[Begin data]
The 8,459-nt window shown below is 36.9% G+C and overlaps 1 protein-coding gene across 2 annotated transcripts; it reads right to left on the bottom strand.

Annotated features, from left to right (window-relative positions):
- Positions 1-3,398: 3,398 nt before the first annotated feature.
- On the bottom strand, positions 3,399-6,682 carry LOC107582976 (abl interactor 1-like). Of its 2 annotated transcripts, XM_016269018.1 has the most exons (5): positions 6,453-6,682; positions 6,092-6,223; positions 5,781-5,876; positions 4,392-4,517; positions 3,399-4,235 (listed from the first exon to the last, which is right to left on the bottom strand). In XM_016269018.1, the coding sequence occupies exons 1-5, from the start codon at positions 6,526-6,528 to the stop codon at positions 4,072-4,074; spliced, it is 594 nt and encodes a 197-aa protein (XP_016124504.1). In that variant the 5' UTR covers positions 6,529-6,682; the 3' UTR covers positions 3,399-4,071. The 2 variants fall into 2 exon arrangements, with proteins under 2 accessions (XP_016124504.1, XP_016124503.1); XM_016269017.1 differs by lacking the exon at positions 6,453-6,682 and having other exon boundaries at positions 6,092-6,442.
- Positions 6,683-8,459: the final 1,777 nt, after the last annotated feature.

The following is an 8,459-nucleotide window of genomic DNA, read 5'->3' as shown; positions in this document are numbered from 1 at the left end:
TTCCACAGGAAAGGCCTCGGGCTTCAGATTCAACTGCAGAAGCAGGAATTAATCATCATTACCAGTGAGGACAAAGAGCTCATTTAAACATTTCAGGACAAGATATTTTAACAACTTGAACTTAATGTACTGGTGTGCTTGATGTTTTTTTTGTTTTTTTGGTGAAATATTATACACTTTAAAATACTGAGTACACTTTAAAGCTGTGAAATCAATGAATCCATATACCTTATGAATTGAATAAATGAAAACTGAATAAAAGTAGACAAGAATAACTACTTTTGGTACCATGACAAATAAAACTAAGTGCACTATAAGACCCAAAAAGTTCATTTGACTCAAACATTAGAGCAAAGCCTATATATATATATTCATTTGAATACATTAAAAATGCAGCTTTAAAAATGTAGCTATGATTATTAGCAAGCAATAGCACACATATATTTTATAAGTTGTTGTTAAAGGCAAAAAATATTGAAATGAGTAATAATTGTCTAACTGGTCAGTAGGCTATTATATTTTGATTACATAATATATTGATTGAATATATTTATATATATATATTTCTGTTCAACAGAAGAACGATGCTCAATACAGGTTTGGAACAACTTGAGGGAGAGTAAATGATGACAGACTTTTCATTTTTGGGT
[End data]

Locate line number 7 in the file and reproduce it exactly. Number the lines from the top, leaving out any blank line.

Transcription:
TTCCACAGGAAAGGCCTCGGGCTTCAGATTCAACTGCAGAAGCAGGAATTAATCATCATTACCAGTGAGGACAAAGAGCTCATTTAAACATTTCAGGACAAGATATTTTAACAACTTGAACTTAATGTACTGGTGTGCTTGATGTTTTTTTTGTTTTTTTGGTGAAATATTATACACTTTAAAATACTGAGTACACTTTAAAGCTGTGAAATCAATGAATCCATATACCTTATGAATTGAATAAATGAAAACTGAATAAAAGTAGACAAGAATAACTACTTTTGGTACCATGACAAATAAAACTAAGTGCACTATAAGACCCAAAAAGTTCATTTGACTCAAACATTAGAGCAAAGCCTATATATATATATTCATTTGAATACATTAAAAATGCAGCTTTAAAAATGTAGCTATGATTATTAGCAAGCAATAGCACACATATATTTTATAAGTTGTTGTTAAAGGCAAAAAATATTGAAATGAGTAATAATTGTCTAACTGGTCAGTAGGCTATTATATTTTGATTACATAATATATTGATTGAATATATTTATATATATATATTTCTGTTCAACAGAAGAACGATGCTCAATACAGGTTTGGAACAACTTGAGGGAGAGTAAATGATGACAGACTTTTCATTTTTGGGT